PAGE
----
The role of women is incredibly different, which has highlighted for me how revolutionary The Avengers actually was, in its depiction of Cathy Gale. Women hold roles of leadership and power in this show, but it is always plain that there is some question as to whether they can manage them. The one woman in the team of Protectors is also described as a Girl Friday, and is plainly intended to be an assistant to the two men.
That said, the setting interpreted in the visual language of television is very definitely modern. The sets are clearly in a family lineage with the more modern sets used in The Avengers. I'm particularly reminded of the scene with the empty coffin in The Undertakers. Again I don't know that this particularly applies here because I don't have a source, but I have read that many of the sets for these black and white shows were actually painted in shades of grey and black, in fact purely designed for how they would show up on the screen. The design of the sets is accentuated by the imaginative use of lights and pattern. Something which is very frequently used is the device of light shining through suspended ceilings to create particular effects, a very effective device in the context. Titles are clearly from the same stable as Mrs Gale-era Avengers titles, with an excellent and catchy theme. Incidental music is atmospheric to the action of the show but doesn't distract from it. In common with most TV shows of this era, it would probably require more concentration than a lot of modern shows, while its pacing feels more leisurely than a modern show, but not boring by any manner of means.
Another major difference with The Avengers is the complete (so far as I have viewed) lack of a sexual dynamic. This is another aspect of this show that has really brought home to me how the continual sexual sparking between Steed and the various Avengers girls is something that must have been considered very go-ahead for the time.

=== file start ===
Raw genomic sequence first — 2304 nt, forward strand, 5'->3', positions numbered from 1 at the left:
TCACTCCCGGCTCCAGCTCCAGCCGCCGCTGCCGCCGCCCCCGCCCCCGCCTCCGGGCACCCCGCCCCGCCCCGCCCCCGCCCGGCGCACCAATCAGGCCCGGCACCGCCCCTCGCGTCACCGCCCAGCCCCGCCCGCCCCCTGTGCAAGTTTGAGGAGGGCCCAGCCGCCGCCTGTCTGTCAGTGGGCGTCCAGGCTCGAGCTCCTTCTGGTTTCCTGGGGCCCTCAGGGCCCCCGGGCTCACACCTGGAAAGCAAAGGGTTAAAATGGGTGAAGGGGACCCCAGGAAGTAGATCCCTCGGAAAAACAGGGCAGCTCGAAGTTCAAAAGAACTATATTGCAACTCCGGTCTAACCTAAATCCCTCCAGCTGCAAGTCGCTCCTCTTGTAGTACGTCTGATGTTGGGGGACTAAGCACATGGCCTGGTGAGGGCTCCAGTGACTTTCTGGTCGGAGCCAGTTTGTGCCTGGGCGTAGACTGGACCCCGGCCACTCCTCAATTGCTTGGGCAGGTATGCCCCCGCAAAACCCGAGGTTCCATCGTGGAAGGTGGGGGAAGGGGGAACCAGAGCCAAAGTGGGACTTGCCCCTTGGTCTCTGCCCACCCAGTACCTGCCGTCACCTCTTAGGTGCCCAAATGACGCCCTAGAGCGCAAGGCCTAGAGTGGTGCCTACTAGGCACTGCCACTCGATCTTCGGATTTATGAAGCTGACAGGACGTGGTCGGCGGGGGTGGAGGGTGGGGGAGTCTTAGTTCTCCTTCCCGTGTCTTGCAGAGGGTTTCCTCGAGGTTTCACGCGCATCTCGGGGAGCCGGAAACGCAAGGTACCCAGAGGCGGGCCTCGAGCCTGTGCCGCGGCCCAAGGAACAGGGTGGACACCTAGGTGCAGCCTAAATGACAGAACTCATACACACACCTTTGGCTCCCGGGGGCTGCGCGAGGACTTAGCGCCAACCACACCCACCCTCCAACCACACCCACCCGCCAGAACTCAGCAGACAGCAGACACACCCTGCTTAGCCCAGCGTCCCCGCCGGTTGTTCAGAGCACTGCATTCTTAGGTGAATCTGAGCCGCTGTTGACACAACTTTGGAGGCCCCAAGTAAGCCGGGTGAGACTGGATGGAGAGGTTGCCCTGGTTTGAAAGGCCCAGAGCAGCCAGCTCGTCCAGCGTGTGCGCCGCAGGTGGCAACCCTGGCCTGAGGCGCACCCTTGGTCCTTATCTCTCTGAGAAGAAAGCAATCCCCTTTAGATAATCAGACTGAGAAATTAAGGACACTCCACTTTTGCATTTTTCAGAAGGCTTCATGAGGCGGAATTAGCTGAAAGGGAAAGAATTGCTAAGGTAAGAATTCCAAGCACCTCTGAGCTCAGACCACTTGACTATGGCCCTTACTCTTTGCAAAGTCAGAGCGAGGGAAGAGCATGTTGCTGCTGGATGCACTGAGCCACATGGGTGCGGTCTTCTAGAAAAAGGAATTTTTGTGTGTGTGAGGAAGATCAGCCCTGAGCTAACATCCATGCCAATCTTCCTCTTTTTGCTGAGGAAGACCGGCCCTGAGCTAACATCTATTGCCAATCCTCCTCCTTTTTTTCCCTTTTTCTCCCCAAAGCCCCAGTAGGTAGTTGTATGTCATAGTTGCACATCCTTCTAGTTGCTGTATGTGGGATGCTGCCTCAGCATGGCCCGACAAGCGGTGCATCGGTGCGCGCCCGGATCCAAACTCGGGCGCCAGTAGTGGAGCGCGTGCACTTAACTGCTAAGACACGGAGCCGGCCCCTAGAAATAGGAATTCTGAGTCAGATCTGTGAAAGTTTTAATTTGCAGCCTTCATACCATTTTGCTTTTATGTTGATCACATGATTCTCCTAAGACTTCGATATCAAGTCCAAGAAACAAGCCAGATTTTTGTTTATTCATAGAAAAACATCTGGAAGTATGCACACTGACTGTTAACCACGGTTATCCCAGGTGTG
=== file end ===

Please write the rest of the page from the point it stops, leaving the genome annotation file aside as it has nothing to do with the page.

The three main actors are real theatre and TV heavyweights. Full use is made of familiar actors of the time. Normally this irritates me, but it is a mark of the quality of the writing of this show and the actors' acting, that I can just think, 'That's so-and-so,' and ignore it. Familiar faces include Peter Bowles (several Avengers episodes, and of course To The Manor Born), Donald Hewlett ( It Ain't Half Hot Mum ), Elizabeth Shepherd ( The Corridor People, and of course she made a couple of episodes of The Avengers playing Mrs Peel), and Martin Miller (surely by this time he was completely typecast as a generic continental character as in Danger Man).
All in all, I'm finding it very difficult to criticise this show at all. Production values are probably slightly higher than Mrs Gale-era Avengers, stories – I haven't watched all of the discs yet – have different writers so I'm expecting a few duds along the way but so far I'm finding the plots convincing, and followable. It is another show which is bound to be viewed with a nostalgic eye, not just for the actors but for the way the world has changed in the fifty years since it was recorded. Oh, and I like the new Studio Canal jingle, much better than the one on my Avengers boxed set.